This is the brand-new Mercedes-Benz S-Class
Say hello to Merc's new flagship luxury limo
Usually the press release for a brand-new car is a few thousand words long. Cars are big, complicated things after all, so explaining how they work normally requires many pages of many words.
But the new Mercedes-Benz S-Class is bigger and more complicated than most, which is why its press release is no less than… 31,602 words and 83 pages long. Roald Dahl's Charlie and the Chocolate Factory is only 30,644 words long, so claims the Internet, and that’s an ACTUAL BOOK.
Anyhow, the new S-Class. The definitive Mercedes, and best-selling luxury car in the whole world. The three-pointed star’s technological flagship, and the car you should really be looking at to see what kind of tech will be fitted to your new Ford Focus in five years’ time.
Or should you? Sadly Britain isn’t a massive market for the S-Class, so much of the spangly new tech won’t actually make it over here. At least not at first – some may arrive later. Headline tech we don’t get (yet) includes the rear-axle steering (which reduces the S’s turning-circle by a massive 1.9 meters) and trick ‘E Active Body Control’ that lays claim to being the “world’s most intelligent suspension” system. It counteracts pitch and roll, scans the road ahead for bumps and dips, leans into bends and can adjust damping at each corner 1000 times A SECOND.
We also miss out on the ‘Interior Assist’ function of the new MBUX infotainment system, which uses cameras pointed at the car’s occupants to effectively guess what it is you want to do, then do it for you. Look over your shoulder and it’ll automatically open the rear sunblind, for example. And if it sees you scrabbling around on the passenger’s seat at night looking for something, it’ll turn a light on for you.
AND we’re also only getting three of the five available screens – from launch Brits won’t be able to spec screens for rear-seat passengers mounted on the backs of the front seats. Those in the back won’t get the benefit of the trick new rear airbags either, or the colossally powerful 30-speaker Burmester stereo. Why oh why can’t we have nice things, Mercedes?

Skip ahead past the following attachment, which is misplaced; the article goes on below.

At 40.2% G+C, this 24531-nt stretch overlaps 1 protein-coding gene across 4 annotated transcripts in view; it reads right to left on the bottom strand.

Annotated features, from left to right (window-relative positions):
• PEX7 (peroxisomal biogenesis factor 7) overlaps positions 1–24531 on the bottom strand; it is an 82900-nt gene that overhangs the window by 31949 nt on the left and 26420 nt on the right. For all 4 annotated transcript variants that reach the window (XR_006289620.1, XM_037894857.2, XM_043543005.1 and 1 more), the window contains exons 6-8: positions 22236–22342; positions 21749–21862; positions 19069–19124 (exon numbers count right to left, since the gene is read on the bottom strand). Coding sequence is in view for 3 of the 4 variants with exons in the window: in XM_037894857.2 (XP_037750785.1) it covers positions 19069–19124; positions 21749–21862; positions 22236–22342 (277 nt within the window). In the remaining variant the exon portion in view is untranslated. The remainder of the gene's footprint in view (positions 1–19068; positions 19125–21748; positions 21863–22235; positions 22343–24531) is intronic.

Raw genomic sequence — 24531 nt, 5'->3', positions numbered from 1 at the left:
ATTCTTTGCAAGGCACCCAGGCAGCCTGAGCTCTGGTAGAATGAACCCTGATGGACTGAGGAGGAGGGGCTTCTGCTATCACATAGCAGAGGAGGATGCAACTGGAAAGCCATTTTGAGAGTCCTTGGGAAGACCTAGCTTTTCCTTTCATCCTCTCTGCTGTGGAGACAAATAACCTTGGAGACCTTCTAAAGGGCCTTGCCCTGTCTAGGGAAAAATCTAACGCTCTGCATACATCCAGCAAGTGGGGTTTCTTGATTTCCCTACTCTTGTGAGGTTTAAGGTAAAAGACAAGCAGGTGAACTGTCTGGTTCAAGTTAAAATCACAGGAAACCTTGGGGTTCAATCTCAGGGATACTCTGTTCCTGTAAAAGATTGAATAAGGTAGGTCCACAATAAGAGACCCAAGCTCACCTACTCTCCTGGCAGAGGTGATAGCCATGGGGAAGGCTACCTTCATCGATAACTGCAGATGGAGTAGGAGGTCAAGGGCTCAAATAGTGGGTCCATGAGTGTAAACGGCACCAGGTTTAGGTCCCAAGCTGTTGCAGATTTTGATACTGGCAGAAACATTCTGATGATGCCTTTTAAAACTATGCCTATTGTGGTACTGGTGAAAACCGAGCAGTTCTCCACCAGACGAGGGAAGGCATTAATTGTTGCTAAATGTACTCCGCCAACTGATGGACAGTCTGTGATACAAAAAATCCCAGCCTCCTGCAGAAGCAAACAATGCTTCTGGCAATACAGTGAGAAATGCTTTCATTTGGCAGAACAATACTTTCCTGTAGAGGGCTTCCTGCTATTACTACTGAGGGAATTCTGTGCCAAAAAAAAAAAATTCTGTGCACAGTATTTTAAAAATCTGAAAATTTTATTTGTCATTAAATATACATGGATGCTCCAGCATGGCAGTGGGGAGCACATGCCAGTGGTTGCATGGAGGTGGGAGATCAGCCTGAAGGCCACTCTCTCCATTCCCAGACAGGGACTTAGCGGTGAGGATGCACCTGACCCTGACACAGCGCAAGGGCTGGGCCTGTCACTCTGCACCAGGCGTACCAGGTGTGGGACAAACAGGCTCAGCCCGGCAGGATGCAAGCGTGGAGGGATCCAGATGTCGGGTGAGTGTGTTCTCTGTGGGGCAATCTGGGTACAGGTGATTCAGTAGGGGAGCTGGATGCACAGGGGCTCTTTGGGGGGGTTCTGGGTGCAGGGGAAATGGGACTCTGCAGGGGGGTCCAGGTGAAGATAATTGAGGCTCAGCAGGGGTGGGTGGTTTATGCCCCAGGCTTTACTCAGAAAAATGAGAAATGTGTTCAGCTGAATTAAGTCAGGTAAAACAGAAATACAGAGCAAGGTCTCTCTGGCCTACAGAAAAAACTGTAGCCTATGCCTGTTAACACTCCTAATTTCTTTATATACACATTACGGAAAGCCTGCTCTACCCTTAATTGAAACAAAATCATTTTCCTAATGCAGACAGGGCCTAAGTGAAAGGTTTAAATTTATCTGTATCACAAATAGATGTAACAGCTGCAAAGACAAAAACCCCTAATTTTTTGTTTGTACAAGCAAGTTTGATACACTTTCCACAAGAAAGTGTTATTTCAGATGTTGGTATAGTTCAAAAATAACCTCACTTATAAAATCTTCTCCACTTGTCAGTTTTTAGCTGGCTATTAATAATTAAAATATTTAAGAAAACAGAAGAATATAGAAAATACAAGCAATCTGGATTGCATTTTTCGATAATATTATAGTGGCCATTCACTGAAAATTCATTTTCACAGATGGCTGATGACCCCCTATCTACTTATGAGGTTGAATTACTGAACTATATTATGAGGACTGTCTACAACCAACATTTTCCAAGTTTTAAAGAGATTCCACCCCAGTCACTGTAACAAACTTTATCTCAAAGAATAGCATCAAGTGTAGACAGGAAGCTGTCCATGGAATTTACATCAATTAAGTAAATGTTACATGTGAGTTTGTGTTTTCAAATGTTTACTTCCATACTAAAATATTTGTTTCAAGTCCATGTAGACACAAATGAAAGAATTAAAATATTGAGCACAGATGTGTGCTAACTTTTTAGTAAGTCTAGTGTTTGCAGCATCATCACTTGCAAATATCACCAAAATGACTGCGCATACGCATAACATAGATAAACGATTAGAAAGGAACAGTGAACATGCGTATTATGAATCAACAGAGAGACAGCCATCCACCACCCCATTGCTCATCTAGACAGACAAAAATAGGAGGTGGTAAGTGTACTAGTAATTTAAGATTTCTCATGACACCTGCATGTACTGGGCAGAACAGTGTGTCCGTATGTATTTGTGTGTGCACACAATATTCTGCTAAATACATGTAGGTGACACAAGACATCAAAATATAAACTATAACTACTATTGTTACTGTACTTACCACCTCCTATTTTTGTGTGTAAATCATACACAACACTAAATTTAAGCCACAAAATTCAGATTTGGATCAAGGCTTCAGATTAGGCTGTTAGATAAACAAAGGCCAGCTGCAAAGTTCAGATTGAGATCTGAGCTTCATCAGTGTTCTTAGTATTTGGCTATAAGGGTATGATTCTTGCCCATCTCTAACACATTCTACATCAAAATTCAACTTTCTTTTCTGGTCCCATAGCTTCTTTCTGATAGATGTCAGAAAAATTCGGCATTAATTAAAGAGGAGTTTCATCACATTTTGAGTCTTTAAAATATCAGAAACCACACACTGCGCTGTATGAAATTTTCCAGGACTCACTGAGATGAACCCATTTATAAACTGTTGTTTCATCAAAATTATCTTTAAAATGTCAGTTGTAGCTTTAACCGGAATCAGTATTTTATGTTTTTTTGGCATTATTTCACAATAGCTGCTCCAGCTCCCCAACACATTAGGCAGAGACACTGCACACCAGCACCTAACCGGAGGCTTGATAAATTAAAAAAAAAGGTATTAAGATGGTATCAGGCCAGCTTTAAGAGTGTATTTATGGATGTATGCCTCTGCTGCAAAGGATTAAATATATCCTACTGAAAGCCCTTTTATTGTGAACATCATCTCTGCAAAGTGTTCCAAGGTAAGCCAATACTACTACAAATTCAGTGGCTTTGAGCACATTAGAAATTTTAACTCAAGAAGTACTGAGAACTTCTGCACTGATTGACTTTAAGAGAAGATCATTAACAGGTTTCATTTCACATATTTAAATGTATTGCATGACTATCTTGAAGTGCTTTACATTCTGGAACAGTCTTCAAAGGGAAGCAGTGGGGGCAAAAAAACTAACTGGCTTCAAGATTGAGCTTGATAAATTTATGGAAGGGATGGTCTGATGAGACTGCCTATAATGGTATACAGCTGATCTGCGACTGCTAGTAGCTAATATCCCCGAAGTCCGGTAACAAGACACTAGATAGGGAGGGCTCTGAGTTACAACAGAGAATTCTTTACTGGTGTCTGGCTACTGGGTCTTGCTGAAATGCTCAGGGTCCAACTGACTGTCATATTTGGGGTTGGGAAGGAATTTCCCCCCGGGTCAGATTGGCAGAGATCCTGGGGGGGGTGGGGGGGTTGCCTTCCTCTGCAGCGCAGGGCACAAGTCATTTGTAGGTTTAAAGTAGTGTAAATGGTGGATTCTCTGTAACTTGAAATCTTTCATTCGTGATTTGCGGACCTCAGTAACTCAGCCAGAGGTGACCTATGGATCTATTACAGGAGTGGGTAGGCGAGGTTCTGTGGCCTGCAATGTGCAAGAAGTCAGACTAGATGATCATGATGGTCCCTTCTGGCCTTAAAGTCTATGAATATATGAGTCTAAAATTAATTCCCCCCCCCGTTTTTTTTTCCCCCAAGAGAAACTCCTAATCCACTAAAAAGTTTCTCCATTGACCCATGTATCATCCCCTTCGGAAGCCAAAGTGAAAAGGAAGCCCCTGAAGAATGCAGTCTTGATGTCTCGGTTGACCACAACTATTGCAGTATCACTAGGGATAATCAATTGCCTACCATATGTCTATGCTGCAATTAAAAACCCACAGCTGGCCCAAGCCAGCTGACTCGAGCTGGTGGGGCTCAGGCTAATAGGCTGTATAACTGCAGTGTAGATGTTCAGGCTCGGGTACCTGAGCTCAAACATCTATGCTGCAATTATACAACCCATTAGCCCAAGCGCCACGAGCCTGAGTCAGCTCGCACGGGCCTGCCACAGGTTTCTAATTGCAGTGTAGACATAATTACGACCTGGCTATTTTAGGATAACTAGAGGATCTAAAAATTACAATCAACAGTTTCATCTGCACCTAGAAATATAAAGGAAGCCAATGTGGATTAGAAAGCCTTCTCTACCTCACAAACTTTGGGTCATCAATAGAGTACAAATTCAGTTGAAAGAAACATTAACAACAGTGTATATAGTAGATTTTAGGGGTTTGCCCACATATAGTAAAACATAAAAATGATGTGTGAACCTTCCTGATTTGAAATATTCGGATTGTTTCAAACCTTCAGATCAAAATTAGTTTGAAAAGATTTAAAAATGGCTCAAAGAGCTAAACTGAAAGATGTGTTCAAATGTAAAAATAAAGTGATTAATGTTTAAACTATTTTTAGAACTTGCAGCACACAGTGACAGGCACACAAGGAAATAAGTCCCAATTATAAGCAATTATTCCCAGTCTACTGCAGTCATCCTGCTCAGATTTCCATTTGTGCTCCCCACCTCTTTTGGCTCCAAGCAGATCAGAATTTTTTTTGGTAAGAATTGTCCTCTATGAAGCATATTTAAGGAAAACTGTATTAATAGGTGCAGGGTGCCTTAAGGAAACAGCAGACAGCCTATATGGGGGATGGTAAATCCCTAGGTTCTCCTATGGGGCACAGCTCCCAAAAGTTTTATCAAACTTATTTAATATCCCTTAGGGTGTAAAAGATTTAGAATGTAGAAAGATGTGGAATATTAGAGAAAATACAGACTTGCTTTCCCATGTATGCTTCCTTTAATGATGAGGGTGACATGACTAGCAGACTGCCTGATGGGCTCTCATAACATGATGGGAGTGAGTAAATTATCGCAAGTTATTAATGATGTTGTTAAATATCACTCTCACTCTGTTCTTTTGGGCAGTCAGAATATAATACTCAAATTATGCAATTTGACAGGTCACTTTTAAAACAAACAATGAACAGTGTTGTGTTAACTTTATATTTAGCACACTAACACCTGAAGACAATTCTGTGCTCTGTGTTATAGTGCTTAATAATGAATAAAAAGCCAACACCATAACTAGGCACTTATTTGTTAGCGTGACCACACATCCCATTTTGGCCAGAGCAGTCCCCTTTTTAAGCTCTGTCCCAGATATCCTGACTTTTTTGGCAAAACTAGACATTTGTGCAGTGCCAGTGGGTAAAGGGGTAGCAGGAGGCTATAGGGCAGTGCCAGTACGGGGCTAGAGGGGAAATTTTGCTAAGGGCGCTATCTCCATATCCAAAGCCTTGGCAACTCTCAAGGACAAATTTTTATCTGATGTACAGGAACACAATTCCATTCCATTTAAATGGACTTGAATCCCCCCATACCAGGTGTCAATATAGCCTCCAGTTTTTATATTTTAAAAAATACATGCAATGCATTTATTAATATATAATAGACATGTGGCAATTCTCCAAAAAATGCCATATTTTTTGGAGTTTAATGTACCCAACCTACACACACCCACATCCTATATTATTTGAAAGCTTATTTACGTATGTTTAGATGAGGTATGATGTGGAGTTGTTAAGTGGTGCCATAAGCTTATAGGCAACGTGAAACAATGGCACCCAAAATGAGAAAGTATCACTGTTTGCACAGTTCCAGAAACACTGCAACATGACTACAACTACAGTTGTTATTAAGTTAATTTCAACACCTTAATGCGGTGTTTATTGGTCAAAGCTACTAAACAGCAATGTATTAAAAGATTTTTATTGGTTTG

Nor do we get ‘Drive Pilot’. But then neither does anyone else until, guestimates Mercedes, mid-2021, when European law should allow for its use. It’s a ‘level three’ semi-autonomous driver assistance system that permits hands-off driving on divided highways at up to 60km/h. The driver can take their eyes off the road ahead, but has to be able to take back control within ten seconds of the car asking them to.
The S is also technically capable of parking itself – the law is all that prevents it from dropping you at the entrance of a multi-storey carpark, finding itself a parking space, then coming to pick you up again when you’re done.
It remains to be seen whether we get the 'Digital Light' headlamps, which use millions (yes, millions) of micro-mirrors to project symbols or even guidelines onto the road ahead.
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So what do us Brits get? The augmented-reality HUD, an instrument cluster that uses a camera to track your eyes and create a clever 3D effect, trick LED lighting networked to the driver assistance systems and instead of actual buttons, a new 12.8-inch MBUX infotainment system complete with portrait-oriented OLED touchscreen. And much besides. While it’s sad we’re missing out on most of the headline tech, no doubt the S will still be a very comfortable, luxurious, clever car. Well we hope so, anyway. Mustn't covet what we can't have, can we?
It’s physically bigger in pretty much every way than the car it replaces, so it’s more spacious and has a larger boot, but liberal use of aluminium in its construction promises to keep weight low. Meanwhile despite having a bigger frontal area than the outgoing car, with a drag coefficient of 0.22 the new S is actually one of the most aerodynamic cars you can buy. That leads to better fuel economy and an even quieter cabin. Looks? Subjective. We'll leave you lot to argue about it in the comments.
Engines? Britain gets a choice of two diesels – well, two versions of the same diesel – and a petrol. The 282bhp S350d, 325bhp S400d and 429bhp S500 (d means diesel, obvs). All are six-cylinders, with the petrol and higher-powered diesel getting all-wheel drive. The petrol adds 48-volt mild-hybrid tech and does 0-62mph in 4.9 seconds, while the S350d and S400d manage the same in 6.4 and 5.4 seconds respectively. Other engines will follow, including a hybrid, a V8 and eventually an AMG. The S400d is long-wheelbase only, while the S350d and S500 can be had in either short or long-wheelbase form.
Sales start in the next couple of weeks, with the first deliveries scheduled before the end of 2020. Prices are set to start at around £78,000.